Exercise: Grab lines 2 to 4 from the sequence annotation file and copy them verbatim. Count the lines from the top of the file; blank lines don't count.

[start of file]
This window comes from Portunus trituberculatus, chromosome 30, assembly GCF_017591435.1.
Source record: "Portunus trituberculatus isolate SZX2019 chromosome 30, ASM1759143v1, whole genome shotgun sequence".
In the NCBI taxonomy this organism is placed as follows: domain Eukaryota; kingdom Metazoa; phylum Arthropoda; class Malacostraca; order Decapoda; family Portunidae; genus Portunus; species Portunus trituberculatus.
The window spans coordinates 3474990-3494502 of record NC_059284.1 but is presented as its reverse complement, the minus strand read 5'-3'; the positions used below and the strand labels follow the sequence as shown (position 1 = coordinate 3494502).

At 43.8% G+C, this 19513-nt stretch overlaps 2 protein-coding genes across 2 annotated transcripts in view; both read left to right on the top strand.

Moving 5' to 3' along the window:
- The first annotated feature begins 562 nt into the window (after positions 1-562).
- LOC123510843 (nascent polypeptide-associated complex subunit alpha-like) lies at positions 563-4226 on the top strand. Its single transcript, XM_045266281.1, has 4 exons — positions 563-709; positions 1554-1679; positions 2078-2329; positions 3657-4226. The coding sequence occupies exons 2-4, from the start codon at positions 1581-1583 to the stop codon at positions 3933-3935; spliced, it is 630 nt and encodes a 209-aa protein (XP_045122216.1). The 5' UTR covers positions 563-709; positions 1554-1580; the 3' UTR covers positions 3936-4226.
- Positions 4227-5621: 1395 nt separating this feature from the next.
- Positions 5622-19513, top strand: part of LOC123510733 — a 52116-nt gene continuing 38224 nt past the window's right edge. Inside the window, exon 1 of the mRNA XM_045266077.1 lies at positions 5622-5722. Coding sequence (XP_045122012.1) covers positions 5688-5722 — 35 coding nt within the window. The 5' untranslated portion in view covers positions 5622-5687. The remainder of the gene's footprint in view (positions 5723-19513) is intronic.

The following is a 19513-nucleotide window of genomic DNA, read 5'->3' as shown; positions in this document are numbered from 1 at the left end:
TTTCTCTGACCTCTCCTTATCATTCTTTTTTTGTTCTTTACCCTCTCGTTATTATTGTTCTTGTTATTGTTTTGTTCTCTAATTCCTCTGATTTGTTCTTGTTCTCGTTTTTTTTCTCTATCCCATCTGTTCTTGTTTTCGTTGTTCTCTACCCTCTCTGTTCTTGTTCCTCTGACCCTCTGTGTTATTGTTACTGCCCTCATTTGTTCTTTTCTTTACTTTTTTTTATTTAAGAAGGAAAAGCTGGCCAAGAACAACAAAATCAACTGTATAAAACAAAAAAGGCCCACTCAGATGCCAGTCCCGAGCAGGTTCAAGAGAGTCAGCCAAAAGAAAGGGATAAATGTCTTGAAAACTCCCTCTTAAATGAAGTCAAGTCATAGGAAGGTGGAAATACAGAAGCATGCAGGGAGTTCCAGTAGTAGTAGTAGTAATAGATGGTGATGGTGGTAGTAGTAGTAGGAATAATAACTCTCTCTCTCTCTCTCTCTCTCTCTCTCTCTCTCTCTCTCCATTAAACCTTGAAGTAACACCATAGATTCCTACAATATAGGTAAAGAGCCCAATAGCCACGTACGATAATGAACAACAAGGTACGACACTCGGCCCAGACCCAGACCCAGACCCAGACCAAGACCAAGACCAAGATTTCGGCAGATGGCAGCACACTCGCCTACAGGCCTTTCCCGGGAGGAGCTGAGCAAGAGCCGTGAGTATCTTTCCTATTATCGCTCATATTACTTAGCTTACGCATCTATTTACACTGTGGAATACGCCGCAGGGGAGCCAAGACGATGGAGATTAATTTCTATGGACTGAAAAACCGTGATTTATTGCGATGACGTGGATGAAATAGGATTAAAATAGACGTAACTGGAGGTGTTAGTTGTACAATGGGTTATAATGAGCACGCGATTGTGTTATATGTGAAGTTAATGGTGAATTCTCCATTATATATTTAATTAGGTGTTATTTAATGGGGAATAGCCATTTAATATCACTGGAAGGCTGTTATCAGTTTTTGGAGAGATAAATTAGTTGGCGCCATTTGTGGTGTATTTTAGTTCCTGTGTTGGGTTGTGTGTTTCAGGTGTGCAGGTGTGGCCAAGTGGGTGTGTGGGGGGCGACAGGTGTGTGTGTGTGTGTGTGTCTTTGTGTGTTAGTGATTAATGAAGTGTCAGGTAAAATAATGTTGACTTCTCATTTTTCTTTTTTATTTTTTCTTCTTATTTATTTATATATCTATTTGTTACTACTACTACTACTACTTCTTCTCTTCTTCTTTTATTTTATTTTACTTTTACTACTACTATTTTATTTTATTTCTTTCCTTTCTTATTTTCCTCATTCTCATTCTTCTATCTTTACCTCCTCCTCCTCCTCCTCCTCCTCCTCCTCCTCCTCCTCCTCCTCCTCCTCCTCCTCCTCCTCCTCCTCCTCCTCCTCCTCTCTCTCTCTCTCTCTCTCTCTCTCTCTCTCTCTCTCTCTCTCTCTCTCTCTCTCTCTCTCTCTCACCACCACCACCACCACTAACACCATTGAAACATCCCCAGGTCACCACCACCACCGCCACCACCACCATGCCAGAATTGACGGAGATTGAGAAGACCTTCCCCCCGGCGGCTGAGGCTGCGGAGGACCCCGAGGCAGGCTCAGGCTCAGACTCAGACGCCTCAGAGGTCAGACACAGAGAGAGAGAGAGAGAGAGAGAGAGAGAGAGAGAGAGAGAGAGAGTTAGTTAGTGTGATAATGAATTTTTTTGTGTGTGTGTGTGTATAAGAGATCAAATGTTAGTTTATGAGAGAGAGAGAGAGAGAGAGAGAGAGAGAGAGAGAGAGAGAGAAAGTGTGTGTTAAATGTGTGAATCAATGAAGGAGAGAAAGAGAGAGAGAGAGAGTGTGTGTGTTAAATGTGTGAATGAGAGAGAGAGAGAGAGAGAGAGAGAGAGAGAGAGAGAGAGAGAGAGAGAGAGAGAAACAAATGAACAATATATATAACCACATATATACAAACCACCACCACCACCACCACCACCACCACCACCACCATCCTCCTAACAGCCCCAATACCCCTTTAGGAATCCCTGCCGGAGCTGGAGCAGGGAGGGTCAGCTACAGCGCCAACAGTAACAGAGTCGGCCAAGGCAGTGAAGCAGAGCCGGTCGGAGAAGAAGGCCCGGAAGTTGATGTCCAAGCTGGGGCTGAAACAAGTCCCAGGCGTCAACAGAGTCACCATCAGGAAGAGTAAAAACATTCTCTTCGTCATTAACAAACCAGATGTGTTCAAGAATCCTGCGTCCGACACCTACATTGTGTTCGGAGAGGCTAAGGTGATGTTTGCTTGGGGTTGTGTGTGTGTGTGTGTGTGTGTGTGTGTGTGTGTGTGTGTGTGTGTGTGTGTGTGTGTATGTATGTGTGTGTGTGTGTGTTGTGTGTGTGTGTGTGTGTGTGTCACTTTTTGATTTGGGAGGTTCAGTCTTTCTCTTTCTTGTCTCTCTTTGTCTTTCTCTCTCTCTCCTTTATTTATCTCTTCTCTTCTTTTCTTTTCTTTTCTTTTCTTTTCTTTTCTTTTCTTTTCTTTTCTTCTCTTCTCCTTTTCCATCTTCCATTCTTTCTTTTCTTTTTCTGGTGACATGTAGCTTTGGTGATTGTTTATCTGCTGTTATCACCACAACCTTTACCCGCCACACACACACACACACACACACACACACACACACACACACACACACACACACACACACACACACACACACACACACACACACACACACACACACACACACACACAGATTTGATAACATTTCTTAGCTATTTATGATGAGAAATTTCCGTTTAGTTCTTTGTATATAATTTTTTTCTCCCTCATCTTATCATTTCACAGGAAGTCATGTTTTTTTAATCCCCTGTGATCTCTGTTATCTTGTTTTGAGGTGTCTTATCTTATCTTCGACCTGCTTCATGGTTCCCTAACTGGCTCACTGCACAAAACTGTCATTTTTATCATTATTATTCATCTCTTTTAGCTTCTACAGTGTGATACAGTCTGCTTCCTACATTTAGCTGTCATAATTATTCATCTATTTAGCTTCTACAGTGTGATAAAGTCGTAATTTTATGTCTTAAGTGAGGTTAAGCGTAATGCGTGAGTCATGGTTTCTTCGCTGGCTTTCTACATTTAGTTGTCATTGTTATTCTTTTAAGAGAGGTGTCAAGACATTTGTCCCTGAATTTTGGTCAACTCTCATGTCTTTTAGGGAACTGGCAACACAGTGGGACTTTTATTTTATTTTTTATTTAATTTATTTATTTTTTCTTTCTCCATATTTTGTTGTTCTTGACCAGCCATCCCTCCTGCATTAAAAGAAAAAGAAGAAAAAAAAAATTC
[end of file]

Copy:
Source record: "Portunus trituberculatus isolate SZX2019 chromosome 30, ASM1759143v1, whole genome shotgun sequence".
In the NCBI taxonomy this organism is placed as follows: domain Eukaryota; kingdom Metazoa; phylum Arthropoda; class Malacostraca; order Decapoda; family Portunidae; genus Portunus; species Portunus trituberculatus.
The window spans coordinates 3474990-3494502 of record NC_059284.1 but is presented as its reverse complement, the minus strand read 5'-3'; the positions used below and the strand labels follow the sequence as shown (position 1 = coordinate 3494502).